On June 15, InvestorPlace’s Alex Sirois discussed why the outlook for Naked Brand Group (NASDAQ:NAKD) stock remains promising.

Lingerie on a pink background.

Source: NazarBazar/Shutterstock.com

Respectfully, my colleague has lost his mind. Here’s why I feel this way.

As I write this, NAKD is trading around 67 cents. A long way from $1, the price it needs to maintain for 10 days to maintain its Nasdaq listing.

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It’s got until Oct. 25 to meet this requirement of the exchange. That’s a little over four months. Not much time at all.

Despite facing a second potential delisting in less than two years, Sirois believes that NAKD stock is more interesting than it’s ever been.

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Oh, I don’t know. It might have been a little more interesting in November 2018, when Naked Brand announced that it had closed its acquisition of FOH Online Corp., the exclusive licensee of the Frederick’s of Hollywood brand for global e-commerce business.

Naked Brands paid $18.2 million for the company. This includes the forgiveness of $9.9 million in long-term debt held by Naked Brand. To pay for the acquisition, Naked Brand issued 3.8 million shares at $2.20 per share.

Two Ways of Looking at This

Well, on the one hand, if I’m the former owner of FOH, I’m pissed because my 3.8 million shares are now 38,000 due to a Dec. 20, 2019, 1-for-100 reverse split. The value of those shares has shrunk from $8.36 million in November 2018 to $26,220 today.

On the plus side of the ledger, if I’m the former owner, I no longer have $9.9 million in debt hanging over my head. In hindsight, they probably should have taken 100% in cash, but that’s water under the bridge.

From Naked Brand’s perspective, it’s got a lot riding on the acquisition. Having your transaction partner angry with you more than two years later because NAKD stock hit the skids is not the reputation you want to carry around.

Story continues

Over the course of five fiscal years — 2016 through 2020 — Frederick’s of Hollywood e-commerce revenue grew by 42% from $16.5 million in fiscal 2016 to 32.5 million New Zealand dollars ($23.2 million) in fiscal 2020.

That’s decent, if not spectacular, growth.

However, if you compare it to Victoria’s Secret, it doesn’t look half bad. Over the past five fiscal years, Victoria’s Secret saw its sales fall by 30%, from $7.78 billion in 2016 to $5.41 billion in 2020.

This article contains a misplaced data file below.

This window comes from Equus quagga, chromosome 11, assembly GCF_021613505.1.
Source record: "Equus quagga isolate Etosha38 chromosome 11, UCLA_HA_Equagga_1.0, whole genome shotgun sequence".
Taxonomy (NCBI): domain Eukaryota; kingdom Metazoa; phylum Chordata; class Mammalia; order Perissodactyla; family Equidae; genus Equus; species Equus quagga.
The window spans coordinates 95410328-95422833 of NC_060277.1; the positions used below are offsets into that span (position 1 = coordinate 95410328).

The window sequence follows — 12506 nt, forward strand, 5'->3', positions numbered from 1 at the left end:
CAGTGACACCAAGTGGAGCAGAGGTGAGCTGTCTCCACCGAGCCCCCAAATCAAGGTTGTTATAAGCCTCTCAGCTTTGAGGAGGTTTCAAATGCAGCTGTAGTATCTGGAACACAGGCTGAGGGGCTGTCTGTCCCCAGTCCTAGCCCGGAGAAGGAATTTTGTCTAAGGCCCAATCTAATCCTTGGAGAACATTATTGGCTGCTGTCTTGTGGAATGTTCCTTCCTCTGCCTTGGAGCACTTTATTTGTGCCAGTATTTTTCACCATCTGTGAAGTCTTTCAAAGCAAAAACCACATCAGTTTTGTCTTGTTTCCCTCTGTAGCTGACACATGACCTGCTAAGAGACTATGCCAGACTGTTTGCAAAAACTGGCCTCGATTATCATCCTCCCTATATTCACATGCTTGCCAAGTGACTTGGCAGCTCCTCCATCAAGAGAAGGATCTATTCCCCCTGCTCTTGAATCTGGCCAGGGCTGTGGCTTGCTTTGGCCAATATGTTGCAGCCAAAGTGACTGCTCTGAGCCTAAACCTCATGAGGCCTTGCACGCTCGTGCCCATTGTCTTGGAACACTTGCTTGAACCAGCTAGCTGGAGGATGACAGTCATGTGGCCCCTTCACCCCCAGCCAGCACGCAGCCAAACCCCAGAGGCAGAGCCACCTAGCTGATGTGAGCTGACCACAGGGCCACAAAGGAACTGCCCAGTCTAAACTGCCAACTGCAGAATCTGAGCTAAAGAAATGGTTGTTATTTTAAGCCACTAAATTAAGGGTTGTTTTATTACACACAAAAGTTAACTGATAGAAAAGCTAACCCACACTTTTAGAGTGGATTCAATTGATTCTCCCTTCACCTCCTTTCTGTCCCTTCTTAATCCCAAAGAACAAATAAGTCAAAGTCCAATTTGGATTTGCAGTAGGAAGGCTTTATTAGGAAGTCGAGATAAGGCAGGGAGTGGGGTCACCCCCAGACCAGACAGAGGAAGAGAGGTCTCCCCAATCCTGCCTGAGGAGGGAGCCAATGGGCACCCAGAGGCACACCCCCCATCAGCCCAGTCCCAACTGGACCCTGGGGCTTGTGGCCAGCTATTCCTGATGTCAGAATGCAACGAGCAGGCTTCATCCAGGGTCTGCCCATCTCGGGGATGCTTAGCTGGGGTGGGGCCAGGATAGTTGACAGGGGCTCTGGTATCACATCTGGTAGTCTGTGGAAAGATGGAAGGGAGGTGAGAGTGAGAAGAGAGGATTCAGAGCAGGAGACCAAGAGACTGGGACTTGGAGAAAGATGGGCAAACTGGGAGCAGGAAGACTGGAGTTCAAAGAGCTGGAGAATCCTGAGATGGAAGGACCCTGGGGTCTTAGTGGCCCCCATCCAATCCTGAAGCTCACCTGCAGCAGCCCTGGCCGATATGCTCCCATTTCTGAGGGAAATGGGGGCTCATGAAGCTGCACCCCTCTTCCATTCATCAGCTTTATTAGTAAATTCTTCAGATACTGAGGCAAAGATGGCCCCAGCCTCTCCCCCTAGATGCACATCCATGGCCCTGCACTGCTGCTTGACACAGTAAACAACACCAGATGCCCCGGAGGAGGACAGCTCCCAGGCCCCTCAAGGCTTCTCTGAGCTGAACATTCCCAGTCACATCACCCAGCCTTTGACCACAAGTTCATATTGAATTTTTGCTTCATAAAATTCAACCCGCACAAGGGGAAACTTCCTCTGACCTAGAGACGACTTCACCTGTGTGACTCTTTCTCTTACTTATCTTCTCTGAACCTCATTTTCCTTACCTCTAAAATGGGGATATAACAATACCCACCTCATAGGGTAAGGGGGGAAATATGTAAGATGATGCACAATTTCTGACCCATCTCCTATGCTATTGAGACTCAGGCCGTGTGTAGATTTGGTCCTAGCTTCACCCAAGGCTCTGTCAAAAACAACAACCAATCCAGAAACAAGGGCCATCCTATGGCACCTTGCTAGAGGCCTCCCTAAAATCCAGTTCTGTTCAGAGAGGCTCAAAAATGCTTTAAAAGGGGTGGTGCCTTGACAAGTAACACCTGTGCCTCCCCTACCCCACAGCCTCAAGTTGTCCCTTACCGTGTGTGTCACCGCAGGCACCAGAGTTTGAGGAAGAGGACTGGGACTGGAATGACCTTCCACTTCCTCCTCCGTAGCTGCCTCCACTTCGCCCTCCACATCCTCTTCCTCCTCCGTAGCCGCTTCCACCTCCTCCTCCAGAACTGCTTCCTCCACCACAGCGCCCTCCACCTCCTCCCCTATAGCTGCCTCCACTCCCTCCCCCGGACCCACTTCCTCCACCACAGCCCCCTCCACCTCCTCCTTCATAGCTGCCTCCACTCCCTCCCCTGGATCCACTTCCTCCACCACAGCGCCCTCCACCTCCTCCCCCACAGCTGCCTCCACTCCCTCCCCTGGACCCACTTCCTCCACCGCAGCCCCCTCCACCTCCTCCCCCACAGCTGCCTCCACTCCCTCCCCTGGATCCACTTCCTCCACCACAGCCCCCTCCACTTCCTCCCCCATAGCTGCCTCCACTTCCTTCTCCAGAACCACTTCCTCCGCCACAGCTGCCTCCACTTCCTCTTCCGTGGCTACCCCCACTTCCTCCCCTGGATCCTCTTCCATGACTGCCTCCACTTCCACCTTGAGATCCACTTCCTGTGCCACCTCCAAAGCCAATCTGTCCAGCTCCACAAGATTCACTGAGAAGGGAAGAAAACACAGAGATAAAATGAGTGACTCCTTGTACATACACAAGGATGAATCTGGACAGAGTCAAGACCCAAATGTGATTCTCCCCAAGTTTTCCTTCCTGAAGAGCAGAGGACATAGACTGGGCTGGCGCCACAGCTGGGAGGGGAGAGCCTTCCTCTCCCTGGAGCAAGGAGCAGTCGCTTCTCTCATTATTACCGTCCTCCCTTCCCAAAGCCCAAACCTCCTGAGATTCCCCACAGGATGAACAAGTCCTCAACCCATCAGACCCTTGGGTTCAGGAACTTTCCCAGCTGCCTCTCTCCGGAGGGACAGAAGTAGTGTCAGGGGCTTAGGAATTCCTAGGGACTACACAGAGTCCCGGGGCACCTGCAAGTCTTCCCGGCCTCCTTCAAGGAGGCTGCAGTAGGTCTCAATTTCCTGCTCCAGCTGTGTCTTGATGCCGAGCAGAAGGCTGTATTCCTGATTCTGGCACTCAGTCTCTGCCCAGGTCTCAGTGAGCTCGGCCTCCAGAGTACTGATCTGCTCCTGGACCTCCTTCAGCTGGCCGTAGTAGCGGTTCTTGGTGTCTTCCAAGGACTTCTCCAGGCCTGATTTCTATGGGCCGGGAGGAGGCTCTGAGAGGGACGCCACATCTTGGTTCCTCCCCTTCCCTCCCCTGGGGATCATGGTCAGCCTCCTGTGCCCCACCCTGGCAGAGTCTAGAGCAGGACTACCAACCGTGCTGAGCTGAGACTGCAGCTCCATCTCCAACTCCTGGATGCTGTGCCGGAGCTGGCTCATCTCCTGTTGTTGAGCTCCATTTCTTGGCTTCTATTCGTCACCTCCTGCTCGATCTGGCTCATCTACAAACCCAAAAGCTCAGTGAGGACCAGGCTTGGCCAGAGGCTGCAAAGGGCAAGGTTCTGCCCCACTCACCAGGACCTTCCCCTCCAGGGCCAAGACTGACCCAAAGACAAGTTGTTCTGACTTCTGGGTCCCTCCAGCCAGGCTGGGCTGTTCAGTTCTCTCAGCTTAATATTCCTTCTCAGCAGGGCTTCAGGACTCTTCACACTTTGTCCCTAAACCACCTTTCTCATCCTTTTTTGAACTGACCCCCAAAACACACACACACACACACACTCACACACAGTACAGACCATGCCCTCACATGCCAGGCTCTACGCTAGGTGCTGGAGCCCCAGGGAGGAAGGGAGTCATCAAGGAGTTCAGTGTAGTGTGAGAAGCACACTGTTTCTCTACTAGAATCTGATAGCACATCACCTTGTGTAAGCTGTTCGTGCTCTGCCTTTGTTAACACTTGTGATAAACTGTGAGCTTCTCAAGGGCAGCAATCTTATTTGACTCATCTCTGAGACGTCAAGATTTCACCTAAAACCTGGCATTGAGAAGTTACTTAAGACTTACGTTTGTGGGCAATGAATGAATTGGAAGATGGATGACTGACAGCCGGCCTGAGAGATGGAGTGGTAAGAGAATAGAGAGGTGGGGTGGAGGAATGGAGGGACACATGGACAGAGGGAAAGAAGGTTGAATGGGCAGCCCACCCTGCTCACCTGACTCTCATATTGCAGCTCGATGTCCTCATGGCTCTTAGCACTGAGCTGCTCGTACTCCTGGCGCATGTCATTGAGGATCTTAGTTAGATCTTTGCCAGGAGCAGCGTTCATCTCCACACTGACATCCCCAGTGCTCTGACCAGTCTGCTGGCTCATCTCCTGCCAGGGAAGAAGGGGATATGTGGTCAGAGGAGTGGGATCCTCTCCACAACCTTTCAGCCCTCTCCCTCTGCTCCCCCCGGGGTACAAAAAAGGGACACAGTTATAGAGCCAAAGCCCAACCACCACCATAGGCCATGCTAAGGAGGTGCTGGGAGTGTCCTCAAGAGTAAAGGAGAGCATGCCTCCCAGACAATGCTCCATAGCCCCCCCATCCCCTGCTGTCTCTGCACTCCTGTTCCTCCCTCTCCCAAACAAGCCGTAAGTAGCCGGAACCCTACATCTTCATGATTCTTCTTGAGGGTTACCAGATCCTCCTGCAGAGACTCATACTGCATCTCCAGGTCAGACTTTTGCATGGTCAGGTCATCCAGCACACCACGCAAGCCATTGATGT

If NAKD has any chance of moving higher than a buck, Frederick’s of Hollywood has got to perform exceptionally well.

Maybe it will. Maybe it won’t.

The E-Commerce Space Is Competitive

My colleague said something in his article that made me think he was somewhat half-hearted in his recommendation of Naked Brand.

“The e-commerce space is competitive, and it will not be easy for Naked Brands to carve out a niche against its entrenched competition,” Sirois wrote on June 15.

“However, let’s imagine that it announces next month that it has acquired a new, complementary brand in the sector. No one will care about how the company got to where it is now, but only about where it’s going.”

On the one hand, he acknowledges that the e-commerce industry is very competitive. It sure is.

As I said in my May 21 article about Naked Brand, I referenced an article that said Amazon (NASDAQ:AMZN) generated $415 million in 2016 sales in the men’s and women’s underwear category. That’s 18 times the sales of its Frederick’s of Hollywood business.

Five years later, Amazon’s underwear sales are likely to be closing in on $1 billion.

In the next breath, he’s basically stating that an acquisition announcement that checks some of the boxes is enough to wash away Naked Brand’s sins.

I’m pretty sure the former owners of Frederick’s of Hollywood wouldn’t quite see it that way. They’ll only be happy if their shares are made whole.

I don’t see that happening.

On the date of publication, Will Ashworth did not have (either directly or indirectly) any positions in the securities mentioned in this article. The opinions expressed in this article are those of the writer, subject to the InvestorPlace.com Publishing Guidelines.

Will Ashworth has written about investments full-time since 2008. Publications where he’s appeared include InvestorPlace, The Motley Fool Canada, Investopedia, Kiplinger, and several others in both the U.S. and Canada. He particularly enjoys creating model portfolios that stand the test of time. He lives in Halifax, Nova Scotia. At the time of this writing Will Ashworth did not hold a position in any of the aforementioned securities.

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